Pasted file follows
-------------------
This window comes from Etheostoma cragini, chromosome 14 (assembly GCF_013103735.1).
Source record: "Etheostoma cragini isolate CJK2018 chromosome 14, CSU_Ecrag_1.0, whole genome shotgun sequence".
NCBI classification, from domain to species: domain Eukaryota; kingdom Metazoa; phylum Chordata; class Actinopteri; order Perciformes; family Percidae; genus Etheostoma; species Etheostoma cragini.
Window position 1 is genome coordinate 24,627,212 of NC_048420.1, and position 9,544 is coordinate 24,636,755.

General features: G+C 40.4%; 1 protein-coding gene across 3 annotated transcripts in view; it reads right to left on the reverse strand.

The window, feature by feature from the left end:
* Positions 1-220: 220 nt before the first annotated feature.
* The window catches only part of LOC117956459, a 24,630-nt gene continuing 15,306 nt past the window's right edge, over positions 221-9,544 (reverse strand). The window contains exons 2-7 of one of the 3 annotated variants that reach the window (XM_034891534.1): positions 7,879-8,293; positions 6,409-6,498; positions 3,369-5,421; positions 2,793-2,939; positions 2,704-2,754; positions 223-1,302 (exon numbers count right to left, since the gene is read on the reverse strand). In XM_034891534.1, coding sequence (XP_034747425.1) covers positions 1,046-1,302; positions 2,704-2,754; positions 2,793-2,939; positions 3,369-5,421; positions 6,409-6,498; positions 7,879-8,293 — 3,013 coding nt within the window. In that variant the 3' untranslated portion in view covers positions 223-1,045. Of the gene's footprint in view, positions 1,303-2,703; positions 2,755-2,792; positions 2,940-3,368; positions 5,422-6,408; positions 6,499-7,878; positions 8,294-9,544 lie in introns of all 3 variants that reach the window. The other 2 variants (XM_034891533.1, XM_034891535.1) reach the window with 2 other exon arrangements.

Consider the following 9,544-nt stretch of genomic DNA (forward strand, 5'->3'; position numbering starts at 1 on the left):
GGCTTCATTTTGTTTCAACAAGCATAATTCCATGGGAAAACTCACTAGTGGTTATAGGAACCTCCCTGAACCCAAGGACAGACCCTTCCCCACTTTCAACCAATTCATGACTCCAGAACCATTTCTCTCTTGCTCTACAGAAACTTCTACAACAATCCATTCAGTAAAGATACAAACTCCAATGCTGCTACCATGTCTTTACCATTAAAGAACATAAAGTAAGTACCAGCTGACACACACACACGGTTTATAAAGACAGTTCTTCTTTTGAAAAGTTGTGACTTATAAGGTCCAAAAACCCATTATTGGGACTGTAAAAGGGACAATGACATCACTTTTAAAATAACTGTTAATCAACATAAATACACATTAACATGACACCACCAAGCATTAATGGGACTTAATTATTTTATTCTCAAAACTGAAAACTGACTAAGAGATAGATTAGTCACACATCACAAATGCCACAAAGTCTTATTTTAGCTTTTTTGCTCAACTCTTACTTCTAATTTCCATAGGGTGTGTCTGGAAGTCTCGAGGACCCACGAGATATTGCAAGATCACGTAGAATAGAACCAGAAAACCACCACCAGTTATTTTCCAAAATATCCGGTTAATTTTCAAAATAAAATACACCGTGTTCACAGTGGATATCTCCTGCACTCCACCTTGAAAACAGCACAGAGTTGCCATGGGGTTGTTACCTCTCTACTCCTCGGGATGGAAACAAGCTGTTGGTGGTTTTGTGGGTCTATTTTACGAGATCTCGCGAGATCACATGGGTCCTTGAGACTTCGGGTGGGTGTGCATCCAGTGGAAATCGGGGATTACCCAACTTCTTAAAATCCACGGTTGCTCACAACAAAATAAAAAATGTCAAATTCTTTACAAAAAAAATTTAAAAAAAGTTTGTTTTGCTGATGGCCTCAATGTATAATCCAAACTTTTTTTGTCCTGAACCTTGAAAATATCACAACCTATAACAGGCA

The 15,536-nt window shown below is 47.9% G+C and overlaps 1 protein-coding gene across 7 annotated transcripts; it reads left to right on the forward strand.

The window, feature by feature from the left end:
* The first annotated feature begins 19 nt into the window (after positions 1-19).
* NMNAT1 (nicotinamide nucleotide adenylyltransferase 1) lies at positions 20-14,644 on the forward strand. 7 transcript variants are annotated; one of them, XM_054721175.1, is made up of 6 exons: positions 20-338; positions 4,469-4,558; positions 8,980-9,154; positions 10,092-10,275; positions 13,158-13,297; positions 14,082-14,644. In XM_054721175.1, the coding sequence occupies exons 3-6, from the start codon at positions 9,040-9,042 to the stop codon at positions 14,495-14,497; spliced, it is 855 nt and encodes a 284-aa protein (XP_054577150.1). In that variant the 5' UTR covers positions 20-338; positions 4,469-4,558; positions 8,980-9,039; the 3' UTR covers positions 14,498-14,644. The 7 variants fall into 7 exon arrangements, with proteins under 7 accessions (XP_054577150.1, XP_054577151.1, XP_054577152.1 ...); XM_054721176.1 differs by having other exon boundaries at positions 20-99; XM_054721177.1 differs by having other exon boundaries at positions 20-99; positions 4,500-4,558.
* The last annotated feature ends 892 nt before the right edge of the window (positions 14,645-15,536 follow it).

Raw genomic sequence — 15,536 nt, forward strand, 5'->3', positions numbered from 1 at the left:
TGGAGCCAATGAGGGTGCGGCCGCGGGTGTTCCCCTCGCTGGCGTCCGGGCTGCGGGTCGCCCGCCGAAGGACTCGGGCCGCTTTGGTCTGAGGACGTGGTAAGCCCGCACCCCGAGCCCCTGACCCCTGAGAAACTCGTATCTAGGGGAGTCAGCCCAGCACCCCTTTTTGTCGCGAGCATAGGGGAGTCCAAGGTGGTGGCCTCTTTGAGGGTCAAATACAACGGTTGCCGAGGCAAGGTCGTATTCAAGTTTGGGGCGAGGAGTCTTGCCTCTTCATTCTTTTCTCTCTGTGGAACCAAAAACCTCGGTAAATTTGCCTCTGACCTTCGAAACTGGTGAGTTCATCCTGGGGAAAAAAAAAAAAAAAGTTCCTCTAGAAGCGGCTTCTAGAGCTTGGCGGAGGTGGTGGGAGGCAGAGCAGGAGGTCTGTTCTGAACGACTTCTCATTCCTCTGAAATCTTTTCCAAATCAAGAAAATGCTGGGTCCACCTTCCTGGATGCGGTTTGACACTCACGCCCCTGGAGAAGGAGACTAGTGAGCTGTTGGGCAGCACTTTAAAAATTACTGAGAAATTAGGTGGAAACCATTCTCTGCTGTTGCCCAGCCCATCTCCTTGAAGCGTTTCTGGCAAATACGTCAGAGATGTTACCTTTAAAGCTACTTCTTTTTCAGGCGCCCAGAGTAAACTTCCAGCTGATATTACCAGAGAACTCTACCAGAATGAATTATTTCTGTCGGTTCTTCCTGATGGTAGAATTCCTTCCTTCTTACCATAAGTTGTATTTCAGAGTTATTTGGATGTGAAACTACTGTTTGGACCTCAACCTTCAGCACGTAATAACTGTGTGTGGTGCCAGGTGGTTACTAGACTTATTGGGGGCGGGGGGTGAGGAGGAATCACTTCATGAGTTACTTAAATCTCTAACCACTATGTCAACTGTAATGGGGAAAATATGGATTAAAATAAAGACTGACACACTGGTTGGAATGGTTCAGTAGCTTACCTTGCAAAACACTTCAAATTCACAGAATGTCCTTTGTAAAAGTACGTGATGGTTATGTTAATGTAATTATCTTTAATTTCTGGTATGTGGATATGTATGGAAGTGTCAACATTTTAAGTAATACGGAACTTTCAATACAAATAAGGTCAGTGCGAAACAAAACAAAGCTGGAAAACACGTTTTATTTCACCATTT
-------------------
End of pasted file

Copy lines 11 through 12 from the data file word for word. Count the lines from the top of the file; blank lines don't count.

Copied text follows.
The 15,536-nt window shown below is 47.9% G+C and overlaps 1 protein-coding gene across 7 annotated transcripts; it reads left to right on the forward strand.

The window, feature by feature from the left end: